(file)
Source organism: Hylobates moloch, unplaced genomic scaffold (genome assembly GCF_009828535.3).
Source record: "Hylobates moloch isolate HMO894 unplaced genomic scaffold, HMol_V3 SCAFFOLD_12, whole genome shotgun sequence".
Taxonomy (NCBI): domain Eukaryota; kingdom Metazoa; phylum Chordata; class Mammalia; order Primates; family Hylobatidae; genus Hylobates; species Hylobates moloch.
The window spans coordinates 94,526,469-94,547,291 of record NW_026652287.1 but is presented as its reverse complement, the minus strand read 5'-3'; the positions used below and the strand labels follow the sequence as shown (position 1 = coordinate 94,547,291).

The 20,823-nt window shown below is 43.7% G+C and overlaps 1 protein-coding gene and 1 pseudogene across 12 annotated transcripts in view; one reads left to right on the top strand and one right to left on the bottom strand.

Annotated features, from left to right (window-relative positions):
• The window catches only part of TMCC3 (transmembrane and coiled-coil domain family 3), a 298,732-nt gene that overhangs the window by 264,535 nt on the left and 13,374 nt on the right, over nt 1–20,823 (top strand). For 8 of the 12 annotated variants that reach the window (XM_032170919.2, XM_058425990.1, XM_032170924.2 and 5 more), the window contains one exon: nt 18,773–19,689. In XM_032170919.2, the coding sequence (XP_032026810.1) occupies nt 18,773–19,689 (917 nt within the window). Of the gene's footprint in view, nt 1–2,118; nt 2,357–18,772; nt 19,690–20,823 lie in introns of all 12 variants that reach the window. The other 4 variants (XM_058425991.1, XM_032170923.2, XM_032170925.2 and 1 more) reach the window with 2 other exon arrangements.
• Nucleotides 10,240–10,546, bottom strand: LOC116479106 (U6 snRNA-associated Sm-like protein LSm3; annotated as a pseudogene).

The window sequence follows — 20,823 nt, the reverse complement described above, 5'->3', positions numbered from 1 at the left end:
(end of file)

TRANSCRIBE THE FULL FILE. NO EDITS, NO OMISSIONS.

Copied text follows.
Source organism: Hylobates moloch, unplaced genomic scaffold (genome assembly GCF_009828535.3).
Source record: "Hylobates moloch isolate HMO894 unplaced genomic scaffold, HMol_V3 SCAFFOLD_12, whole genome shotgun sequence".
Taxonomy (NCBI): domain Eukaryota; kingdom Metazoa; phylum Chordata; class Mammalia; order Primates; family Hylobatidae; genus Hylobates; species Hylobates moloch.
The window spans coordinates 94,526,469-94,547,291 of record NW_026652287.1 but is presented as its reverse complement, the minus strand read 5'-3'; the positions used below and the strand labels follow the sequence as shown (position 1 = coordinate 94,547,291).

The 20,823-nt window shown below is 43.7% G+C and overlaps 1 protein-coding gene and 1 pseudogene across 12 annotated transcripts in view; one reads left to right on the top strand and one right to left on the bottom strand.

Annotated features, from left to right (window-relative positions):
• The window catches only part of TMCC3 (transmembrane and coiled-coil domain family 3), a 298,732-nt gene that overhangs the window by 264,535 nt on the left and 13,374 nt on the right, over nt 1–20,823 (top strand). For 8 of the 12 annotated variants that reach the window (XM_032170919.2, XM_058425990.1, XM_032170924.2 and 5 more), the window contains one exon: nt 18,773–19,689. In XM_032170919.2, the coding sequence (XP_032026810.1) occupies nt 18,773–19,689 (917 nt within the window). Of the gene's footprint in view, nt 1–2,118; nt 2,357–18,772; nt 19,690–20,823 lie in introns of all 12 variants that reach the window. The other 4 variants (XM_058425991.1, XM_032170923.2, XM_032170925.2 and 1 more) reach the window with 2 other exon arrangements.
• Nucleotides 10,240–10,546, bottom strand: LOC116479106 (U6 snRNA-associated Sm-like protein LSm3; annotated as a pseudogene).

The window sequence follows — 20,823 nt, the reverse complement described above, 5'->3', positions numbered from 1 at the left end: